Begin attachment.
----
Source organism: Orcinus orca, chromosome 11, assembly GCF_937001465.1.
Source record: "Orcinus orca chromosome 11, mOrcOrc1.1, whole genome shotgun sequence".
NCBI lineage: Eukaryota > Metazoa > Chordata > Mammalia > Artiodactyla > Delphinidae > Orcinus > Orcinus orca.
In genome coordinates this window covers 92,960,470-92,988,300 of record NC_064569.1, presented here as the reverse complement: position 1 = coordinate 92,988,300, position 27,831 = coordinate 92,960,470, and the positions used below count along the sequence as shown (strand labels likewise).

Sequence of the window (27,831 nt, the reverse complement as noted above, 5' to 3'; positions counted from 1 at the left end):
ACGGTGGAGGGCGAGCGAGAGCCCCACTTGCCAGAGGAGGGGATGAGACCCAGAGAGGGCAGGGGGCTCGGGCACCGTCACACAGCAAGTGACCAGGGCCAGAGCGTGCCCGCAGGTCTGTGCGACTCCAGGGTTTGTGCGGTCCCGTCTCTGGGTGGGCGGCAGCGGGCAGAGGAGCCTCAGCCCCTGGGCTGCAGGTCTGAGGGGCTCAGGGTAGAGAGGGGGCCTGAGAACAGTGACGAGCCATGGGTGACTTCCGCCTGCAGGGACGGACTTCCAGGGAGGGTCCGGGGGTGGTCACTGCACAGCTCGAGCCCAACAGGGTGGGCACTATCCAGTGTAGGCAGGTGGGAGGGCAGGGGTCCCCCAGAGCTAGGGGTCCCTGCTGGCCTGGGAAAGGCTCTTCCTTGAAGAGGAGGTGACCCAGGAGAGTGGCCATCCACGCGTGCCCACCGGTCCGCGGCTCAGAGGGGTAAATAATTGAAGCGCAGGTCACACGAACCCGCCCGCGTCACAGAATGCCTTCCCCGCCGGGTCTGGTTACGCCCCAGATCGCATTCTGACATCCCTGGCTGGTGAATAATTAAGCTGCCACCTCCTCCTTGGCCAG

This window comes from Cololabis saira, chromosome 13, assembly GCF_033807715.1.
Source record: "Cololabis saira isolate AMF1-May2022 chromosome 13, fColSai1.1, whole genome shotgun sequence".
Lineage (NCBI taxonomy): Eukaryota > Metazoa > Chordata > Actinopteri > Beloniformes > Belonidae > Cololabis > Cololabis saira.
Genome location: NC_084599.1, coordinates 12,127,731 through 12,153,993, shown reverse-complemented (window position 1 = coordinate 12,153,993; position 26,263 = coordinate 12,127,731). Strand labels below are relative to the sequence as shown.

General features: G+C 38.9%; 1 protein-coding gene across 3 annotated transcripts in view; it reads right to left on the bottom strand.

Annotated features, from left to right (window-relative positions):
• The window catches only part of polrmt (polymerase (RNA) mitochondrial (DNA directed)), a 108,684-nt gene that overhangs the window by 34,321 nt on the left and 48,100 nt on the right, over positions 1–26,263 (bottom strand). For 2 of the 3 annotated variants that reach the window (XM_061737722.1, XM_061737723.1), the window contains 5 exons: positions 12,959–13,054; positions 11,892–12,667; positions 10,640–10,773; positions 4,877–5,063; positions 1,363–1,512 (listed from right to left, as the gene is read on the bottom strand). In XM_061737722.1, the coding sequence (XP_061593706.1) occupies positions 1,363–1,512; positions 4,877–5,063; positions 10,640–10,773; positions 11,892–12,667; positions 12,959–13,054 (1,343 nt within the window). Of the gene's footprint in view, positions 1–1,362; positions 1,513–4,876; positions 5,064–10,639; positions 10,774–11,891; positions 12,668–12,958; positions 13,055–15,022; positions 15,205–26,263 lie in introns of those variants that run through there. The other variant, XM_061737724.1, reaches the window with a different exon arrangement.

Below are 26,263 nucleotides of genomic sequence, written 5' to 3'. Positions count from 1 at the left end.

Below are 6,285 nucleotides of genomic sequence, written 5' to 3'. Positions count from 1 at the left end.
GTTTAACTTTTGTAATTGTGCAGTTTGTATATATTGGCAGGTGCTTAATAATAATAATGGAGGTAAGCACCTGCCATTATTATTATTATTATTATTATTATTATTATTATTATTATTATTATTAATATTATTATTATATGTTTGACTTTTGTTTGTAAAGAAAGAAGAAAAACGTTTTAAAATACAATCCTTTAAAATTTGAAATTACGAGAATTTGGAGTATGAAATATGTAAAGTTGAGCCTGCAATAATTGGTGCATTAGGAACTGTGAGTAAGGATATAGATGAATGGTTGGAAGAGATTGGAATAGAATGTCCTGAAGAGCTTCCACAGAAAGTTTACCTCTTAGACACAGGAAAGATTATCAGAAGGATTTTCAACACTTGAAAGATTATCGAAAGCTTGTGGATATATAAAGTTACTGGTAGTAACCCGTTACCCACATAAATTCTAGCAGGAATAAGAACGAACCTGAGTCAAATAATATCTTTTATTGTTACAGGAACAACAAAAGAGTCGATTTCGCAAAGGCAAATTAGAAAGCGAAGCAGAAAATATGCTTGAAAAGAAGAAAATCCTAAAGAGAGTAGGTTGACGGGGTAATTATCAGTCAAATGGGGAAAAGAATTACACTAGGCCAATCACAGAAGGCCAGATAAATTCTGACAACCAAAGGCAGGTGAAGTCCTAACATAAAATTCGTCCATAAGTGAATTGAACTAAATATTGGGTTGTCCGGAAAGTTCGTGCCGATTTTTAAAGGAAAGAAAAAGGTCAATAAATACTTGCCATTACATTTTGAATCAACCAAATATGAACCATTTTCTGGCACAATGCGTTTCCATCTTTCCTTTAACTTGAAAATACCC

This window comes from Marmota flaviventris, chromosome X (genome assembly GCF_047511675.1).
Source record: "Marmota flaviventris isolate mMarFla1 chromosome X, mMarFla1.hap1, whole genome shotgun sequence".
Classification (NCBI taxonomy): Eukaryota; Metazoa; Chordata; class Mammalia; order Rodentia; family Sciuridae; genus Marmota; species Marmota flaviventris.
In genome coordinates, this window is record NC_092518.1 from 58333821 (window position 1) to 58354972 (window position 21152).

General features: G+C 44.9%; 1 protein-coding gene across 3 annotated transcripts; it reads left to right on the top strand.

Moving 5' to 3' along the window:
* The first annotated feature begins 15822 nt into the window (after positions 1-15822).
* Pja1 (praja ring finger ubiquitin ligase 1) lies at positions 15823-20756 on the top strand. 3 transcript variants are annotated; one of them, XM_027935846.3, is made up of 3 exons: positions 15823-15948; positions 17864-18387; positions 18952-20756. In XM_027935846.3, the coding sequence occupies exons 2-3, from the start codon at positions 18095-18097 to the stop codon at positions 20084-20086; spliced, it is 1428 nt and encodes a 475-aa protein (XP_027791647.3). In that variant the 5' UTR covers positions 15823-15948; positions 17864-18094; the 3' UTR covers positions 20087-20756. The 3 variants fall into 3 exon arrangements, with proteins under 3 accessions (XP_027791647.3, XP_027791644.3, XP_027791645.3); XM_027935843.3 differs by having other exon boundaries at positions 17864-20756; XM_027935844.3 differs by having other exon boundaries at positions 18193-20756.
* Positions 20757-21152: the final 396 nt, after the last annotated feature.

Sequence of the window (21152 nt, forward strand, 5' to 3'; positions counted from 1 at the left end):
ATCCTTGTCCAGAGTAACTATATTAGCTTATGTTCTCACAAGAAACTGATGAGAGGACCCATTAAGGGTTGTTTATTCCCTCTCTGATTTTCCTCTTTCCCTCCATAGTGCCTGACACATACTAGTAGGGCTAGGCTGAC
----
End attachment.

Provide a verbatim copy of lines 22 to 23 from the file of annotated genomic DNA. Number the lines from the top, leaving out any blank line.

Moving 5' to 3' along the window:
* The first annotated feature begins 15822 nt into the window (after positions 1-15822).